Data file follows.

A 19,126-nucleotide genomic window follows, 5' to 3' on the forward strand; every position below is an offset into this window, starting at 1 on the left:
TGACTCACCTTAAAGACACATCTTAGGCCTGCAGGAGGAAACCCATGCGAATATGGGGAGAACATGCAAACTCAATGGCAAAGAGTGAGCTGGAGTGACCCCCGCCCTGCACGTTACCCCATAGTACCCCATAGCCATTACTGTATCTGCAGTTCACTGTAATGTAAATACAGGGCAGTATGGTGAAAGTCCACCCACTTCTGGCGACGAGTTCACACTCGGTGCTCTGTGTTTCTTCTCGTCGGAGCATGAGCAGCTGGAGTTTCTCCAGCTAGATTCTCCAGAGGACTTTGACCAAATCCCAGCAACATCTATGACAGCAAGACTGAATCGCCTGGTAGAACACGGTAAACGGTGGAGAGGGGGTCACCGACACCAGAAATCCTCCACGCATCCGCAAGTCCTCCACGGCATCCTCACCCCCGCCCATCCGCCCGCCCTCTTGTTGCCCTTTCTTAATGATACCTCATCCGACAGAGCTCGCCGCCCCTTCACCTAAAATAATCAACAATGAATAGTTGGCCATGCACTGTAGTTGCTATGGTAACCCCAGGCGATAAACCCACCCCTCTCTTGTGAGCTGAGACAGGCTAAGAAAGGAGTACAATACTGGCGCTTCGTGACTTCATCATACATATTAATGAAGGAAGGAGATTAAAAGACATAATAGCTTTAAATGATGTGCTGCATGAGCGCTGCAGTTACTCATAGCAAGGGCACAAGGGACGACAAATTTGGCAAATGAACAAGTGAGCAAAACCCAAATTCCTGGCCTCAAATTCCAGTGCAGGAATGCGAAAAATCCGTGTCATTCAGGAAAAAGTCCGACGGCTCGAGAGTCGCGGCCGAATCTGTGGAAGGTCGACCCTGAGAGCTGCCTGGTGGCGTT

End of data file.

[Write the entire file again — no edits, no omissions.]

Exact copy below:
A 19,126-nucleotide genomic window follows, 5' to 3' on the forward strand; every position below is an offset into this window, starting at 1 on the left:
TGACTCACCTTAAAGACACATCTTAGGCCTGCAGGAGGAAACCCATGCGAATATGGGGAGAACATGCAAACTCAATGGCAAAGAGTGAGCTGGAGTGACCCCCGCCCTGCACGTTACCCCATAGTACCCCATAGCCATTACTGTATCTGCAGTTCACTGTAATGTAAATACAGGGCAGTATGGTGAAAGTCCACCCACTTCTGGCGACGAGTTCACACTCGGTGCTCTGTGTTTCTTCTCGTCGGAGCATGAGCAGCTGGAGTTTCTCCAGCTAGATTCTCCAGAGGACTTTGACCAAATCCCAGCAACATCTATGACAGCAAGACTGAATCGCCTGGTAGAACACGGTAAACGGTGGAGAGGGGGTCACCGACACCAGAAATCCTCCACGCATCCGCAAGTCCTCCACGGCATCCTCACCCCCGCCCATCCGCCCGCCCTCTTGTTGCCCTTTCTTAATGATACCTCATCCGACAGAGCTCGCCGCCCCTTCACCTAAAATAATCAACAATGAATAGTTGGCCATGCACTGTAGTTGCTATGGTAACCCCAGGCGATAAACCCACCCCTCTCTTGTGAGCTGAGACAGGCTAAGAAAGGAGTACAATACTGGCGCTTCGTGACTTCATCATACATATTAATGAAGGAAGGAGATTAAAAGACATAATAGCTTTAAATGATGTGCTGCATGAGCGCTGCAGTTACTCATAGCAAGGGCACAAGGGACGACAAATTTGGCAAATGAACAAGTGAGCAAAACCCAAATTCCTGGCCTCAAATTCCAGTGCAGGAATGCGAAAAATCCGTGTCATTCAGGAAAAAGTCCGACGGCTCGAGAGTCGCGGCCGAATCTGTGGAAGGTCGACCCTGAGAGCTGCCTGGTGGCGTT